Letters to Florence Patterson Yancey

Folder 108

Letters to and from Hamilton Yancey

Folder 109-110

Folder 109

Folder 110

Letters to and from Mary Lou Yancey Phinizy

Folder 111-112

Folder 111

Folder 112

Letters to and from Sarah P. Hamilton Yancey

Folder 113

Letters from William L. Yancey

Folder 114

Letters from Lucy Alexander, Saida B. Byrd, and S. E. Byrd

Folder 115

Letters from Caro Yancey Williams and Family

Folder 116

Patterson and Phinizy Family Correspondence

Folder 117

Letters to and from Mamie Lou Phinizy

Folder 118-120

Folder 118

Folder 119

Folder 120

Miscellaneous Personal Letters

Folder 121-124

Folder 121

Folder 122

Folder 123

Folder 124

Business Papers and Miscellaneous Papers

Folder 125-126

Folder 125

Folder 126

Speeches, essays, poems, recipes, cures, notes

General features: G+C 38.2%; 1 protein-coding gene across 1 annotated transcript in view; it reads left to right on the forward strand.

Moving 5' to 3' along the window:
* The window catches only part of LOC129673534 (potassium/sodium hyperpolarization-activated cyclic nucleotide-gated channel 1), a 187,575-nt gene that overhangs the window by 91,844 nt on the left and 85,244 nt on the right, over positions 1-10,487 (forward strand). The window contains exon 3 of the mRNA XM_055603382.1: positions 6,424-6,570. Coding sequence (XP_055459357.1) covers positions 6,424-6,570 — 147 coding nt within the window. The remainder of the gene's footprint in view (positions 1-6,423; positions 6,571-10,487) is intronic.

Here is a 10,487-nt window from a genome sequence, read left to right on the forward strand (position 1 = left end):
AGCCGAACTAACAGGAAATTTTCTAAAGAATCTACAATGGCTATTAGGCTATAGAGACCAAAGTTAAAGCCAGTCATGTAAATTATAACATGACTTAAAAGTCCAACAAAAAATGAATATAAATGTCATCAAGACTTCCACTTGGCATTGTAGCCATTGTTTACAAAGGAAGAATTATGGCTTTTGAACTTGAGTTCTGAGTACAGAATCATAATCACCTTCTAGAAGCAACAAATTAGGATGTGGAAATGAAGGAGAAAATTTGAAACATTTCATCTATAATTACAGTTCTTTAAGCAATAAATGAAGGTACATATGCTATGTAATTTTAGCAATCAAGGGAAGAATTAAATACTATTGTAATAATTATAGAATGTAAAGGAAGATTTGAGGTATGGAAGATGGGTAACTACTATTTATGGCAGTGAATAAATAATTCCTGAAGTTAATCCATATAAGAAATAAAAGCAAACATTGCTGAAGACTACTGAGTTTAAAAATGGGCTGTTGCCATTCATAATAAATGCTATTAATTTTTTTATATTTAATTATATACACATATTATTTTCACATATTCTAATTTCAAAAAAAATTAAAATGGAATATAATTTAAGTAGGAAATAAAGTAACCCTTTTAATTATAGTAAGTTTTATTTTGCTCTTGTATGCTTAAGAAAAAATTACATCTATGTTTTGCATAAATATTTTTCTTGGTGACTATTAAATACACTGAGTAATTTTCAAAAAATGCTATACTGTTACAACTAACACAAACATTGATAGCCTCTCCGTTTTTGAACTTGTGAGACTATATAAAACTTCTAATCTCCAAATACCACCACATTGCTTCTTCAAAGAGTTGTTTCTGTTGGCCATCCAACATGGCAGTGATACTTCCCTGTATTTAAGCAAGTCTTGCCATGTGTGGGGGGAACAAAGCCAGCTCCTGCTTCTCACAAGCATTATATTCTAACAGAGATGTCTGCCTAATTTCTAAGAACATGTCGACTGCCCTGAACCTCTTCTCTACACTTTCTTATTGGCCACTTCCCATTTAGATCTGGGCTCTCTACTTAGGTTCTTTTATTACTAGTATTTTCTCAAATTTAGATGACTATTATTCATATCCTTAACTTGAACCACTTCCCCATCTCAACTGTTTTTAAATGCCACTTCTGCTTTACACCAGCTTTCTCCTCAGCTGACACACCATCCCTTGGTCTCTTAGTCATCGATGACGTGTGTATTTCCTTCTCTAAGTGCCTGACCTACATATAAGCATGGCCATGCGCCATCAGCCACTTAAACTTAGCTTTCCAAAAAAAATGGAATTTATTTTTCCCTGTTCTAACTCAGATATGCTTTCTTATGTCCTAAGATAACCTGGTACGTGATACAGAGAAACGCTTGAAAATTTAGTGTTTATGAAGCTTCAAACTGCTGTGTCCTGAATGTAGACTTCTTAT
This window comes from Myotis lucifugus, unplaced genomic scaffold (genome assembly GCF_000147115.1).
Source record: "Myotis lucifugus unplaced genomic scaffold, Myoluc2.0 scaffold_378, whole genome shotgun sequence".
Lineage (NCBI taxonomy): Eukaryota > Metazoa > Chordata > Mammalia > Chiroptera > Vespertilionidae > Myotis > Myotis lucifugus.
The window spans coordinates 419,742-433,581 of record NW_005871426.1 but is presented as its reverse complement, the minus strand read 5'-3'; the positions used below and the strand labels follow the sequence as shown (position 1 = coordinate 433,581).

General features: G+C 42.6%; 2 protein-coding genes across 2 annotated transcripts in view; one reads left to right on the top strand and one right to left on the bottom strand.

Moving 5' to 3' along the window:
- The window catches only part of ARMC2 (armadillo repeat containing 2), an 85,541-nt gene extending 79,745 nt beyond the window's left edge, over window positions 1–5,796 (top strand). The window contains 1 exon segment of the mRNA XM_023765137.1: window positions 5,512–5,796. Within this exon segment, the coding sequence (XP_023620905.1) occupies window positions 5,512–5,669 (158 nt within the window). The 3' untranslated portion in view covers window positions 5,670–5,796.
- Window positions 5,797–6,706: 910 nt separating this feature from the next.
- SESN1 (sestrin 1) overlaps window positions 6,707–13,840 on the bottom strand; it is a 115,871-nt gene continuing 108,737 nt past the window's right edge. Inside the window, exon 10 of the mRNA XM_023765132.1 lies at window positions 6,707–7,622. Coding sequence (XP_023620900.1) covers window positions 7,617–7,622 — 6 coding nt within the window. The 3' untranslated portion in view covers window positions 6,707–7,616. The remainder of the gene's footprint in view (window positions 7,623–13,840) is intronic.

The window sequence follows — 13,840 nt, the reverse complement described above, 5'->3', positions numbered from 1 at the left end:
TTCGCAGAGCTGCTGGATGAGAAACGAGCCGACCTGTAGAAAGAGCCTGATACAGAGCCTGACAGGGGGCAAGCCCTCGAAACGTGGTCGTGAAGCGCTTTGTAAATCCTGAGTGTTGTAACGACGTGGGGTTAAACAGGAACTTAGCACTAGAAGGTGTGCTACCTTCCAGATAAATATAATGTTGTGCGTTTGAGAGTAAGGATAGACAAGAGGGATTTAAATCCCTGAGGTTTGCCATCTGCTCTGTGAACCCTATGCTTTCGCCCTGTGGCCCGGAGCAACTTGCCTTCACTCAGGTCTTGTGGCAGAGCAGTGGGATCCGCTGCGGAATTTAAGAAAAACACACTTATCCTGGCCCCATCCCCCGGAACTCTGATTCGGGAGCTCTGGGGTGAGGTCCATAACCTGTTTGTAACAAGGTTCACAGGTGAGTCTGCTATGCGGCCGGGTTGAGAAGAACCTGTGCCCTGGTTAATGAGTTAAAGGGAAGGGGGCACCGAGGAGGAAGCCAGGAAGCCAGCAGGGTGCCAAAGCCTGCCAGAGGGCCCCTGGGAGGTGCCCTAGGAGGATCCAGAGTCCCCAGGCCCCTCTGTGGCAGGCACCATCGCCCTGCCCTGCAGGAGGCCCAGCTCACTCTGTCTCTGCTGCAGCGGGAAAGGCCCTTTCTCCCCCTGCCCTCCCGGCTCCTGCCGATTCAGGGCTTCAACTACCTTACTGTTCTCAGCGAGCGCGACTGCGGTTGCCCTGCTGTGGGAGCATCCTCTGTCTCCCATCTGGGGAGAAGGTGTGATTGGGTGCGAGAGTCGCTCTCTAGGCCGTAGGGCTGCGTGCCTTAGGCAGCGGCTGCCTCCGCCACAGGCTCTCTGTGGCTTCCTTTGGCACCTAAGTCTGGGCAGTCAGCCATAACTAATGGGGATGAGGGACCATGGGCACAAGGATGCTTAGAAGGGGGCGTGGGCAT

Folder 127

Fragments ad short notes

Folder 128

Circulars and broadsides

Folder 129


Folder 130

Invitations, replies and visiting cards

Extra Oversize Paper Folder XOPF-2594/1

Oversize papers

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expand/collapse Expand/collapse Series 2. Volumes, 1847-1885 and undated.

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expand/collapse Expand/collapse Series 3. Pictures, undated.

5 items.
Image Folder PF-2594/1


Photograph and pencil sketch by Horace Bradley of Benjamin C. Yancey, undated.

Photograph of William L. Yancey, undated.

Photograph of the clover seed gatherer, a farm machine, undated.

Oversize Image Folder OP-PF-2594/1

Oversize image

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expand/collapse Expand/collapse Series 4. Microfilm copy of collection.

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expand/collapse Expand/collapse Items Separated